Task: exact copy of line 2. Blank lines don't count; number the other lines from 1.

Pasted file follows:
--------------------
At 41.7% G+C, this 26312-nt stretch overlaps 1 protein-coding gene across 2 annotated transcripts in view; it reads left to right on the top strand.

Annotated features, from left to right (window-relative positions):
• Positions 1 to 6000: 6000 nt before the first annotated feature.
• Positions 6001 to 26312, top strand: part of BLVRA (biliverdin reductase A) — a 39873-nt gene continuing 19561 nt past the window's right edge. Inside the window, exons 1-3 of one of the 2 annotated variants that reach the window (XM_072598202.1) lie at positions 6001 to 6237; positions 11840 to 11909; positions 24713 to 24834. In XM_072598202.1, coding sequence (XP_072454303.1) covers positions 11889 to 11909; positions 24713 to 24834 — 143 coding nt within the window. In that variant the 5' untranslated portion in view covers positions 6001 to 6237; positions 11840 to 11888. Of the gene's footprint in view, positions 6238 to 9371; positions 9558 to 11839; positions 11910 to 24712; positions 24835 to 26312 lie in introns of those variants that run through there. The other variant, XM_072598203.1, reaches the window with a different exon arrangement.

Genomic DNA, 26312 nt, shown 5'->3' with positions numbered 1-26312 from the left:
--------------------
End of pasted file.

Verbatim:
Annotated features, from left to right (window-relative positions):